Jim Groom is director of the Division of Teaching and Learning Technologies and adjunct professor at the University of Mary Washington in Fredericksburg, Virginia and a keynote speaker at Plone Symposium East 2012. The title of his keynote is: “Education Parkour: Tracking the Open Web for Teaching and Learning.” It will examine how a university’s ability to leverage the open web for developing an ever greater mechanism to innovate around research, teaching, and learning has never been simpler.

For more information and to register for Plone Symposium East 2012, go to: http://weblion.psu.edu/symposium.

What’s your background in using the open web for teaching and learning?

I’ve been teaching in higher ed for the last 15 years, and more focused in the space of ed tech for the last eight years. I think of myself more as vernacular academic then anything else, thinking that the impact of the web on our culture can really only be studied minute by minute without being fired or denied tenure by an instructional technologist. We are in the most important space in higher ed, in many ways, and if we don’t start understanding ourselves more as thinkers and less as servants than the whole enterprise could be in deep trouble.

Why is it important for universities to take advantage of the open web?

That question is equivalent to asking a delivery company back in 1910 or 1912 why they should take the invention of the automobile seriously, because it will change the face of the world we live in permanently and IRREVOCABLY!

Can you give a specific example of how the open web has enabled you to do something cool and effective (could be from your ds106 course)?

One thing that continues to amaze me is how the open web has allowed the a course I teach to bring more than 500 open, online participants into a course of 25 students to give feedback, model assignments, forge community, and generally demonstrate that the course can be a portal to a far richer, heterogeneous, and dynamic learning community then we could have heretofore imagined before the web.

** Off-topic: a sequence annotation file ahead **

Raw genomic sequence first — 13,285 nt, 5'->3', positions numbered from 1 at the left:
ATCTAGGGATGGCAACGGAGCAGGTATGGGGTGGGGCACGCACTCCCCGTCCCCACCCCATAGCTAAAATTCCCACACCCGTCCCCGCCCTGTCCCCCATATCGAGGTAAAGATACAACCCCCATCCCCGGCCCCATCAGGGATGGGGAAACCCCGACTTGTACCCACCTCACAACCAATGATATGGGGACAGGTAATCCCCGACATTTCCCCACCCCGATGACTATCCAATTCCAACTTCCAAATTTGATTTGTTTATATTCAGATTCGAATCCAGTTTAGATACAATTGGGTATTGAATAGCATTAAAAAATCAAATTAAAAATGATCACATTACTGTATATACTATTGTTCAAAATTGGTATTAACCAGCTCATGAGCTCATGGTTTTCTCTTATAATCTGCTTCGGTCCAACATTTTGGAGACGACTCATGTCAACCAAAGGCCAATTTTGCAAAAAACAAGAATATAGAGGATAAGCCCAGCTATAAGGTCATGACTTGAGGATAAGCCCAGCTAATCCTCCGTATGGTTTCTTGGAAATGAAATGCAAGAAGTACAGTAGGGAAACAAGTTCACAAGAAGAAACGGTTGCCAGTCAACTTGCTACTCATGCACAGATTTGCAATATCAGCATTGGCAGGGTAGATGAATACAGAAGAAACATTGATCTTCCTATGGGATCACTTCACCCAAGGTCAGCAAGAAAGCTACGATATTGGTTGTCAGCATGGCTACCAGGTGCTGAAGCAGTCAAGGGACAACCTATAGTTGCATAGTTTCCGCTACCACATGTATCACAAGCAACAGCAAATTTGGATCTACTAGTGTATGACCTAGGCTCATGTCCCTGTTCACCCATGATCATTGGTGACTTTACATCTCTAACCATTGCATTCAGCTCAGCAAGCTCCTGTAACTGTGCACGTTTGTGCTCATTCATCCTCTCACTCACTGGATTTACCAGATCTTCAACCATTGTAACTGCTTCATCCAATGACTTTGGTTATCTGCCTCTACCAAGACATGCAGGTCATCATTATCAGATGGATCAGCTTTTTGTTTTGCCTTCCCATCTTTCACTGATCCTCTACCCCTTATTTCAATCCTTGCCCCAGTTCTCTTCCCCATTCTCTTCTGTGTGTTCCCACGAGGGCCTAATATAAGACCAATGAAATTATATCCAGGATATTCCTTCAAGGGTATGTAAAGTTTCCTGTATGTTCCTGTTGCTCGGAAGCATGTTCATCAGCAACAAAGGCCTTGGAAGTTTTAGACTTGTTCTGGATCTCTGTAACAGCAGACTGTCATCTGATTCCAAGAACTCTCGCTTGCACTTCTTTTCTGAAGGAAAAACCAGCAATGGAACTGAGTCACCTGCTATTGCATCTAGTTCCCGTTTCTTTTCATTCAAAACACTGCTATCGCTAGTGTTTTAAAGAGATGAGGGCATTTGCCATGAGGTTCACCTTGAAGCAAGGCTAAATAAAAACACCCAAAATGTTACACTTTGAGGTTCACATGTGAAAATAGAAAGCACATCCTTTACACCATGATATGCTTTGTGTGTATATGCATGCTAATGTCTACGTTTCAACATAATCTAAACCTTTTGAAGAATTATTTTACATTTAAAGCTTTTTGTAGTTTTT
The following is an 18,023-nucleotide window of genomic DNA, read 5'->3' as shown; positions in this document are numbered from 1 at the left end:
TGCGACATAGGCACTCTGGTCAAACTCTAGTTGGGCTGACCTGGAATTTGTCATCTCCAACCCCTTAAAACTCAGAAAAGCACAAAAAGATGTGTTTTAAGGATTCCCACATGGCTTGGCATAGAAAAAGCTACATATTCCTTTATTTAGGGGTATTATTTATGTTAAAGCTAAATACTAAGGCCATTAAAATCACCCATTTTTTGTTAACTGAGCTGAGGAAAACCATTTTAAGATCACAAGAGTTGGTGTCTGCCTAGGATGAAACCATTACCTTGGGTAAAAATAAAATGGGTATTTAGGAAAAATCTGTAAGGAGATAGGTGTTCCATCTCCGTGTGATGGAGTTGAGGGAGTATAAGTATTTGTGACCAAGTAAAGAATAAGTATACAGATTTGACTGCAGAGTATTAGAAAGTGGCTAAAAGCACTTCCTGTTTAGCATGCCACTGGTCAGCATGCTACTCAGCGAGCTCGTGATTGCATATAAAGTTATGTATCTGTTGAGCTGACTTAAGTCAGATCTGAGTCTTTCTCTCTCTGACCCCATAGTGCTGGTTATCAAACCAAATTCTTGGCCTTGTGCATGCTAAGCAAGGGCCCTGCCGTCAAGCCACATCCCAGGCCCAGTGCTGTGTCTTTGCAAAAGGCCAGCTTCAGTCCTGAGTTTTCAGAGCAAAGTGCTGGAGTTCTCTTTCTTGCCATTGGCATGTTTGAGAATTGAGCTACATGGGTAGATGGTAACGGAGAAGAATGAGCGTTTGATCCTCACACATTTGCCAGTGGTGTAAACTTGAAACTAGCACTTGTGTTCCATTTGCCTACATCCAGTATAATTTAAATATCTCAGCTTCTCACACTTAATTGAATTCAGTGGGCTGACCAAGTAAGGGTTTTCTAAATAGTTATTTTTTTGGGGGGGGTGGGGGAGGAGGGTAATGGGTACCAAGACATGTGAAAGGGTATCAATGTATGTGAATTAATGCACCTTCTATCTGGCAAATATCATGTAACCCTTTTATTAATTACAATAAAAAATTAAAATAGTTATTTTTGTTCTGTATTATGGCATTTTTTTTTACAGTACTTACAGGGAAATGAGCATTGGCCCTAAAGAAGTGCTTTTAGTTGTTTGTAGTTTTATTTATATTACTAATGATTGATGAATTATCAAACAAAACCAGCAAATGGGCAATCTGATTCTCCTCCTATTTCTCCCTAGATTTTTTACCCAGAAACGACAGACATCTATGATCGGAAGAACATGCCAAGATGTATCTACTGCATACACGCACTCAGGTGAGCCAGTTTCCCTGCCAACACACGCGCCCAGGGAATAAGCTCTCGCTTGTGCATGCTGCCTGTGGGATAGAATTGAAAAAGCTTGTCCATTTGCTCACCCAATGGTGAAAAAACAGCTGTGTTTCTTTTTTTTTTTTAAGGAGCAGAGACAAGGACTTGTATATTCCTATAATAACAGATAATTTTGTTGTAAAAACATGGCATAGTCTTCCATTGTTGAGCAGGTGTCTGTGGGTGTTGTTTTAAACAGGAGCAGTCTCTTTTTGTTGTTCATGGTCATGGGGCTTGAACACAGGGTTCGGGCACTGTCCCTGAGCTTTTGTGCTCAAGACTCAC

What are some of the things you will talk about at your keynote?

I will talk about the fact that empowering students with their own domain and web hosting should represent the future of how we approach IT infrastructure in higher ed. I will talk about the role open source applications play in building new model for community in the virtual world that augment the learning communities already happening in the “real” world. I’ll also be talking about the open education movement, and how that parallels many of the values of the open-source movement, albeit with a number of subtle yet important differences. Lastly, I’ll be talking about the importance of experimentation and collaboration in higher ed at this moment, the future of the web is still to be determined, and given universities have been so instrumental in its birth, I want to believe they will remain equally important in its development.

You’ve been to State College before; what do you look forward to the most when you come here?

State College is the ultimate model of a learning community in that you’re basically an intellectual community on steroids—everything is bigger, everything is more intense, and everything is blue and white 🙂 More seriously, it’s a place that has been doing some of the most amazing work in instructional technologies for going on a decade, and there are few public universities that invest so much in so many good people—for me Penn State remains the model for putting the greatest value on people rather than technology—and that is a lesson so many universities and colleges have yet to learn, but it is also why Penn State is at the top of the food chain when it comes to ed tech—just to name one field they excel in.

Anything else you might like to add?

Where’s my Growler?

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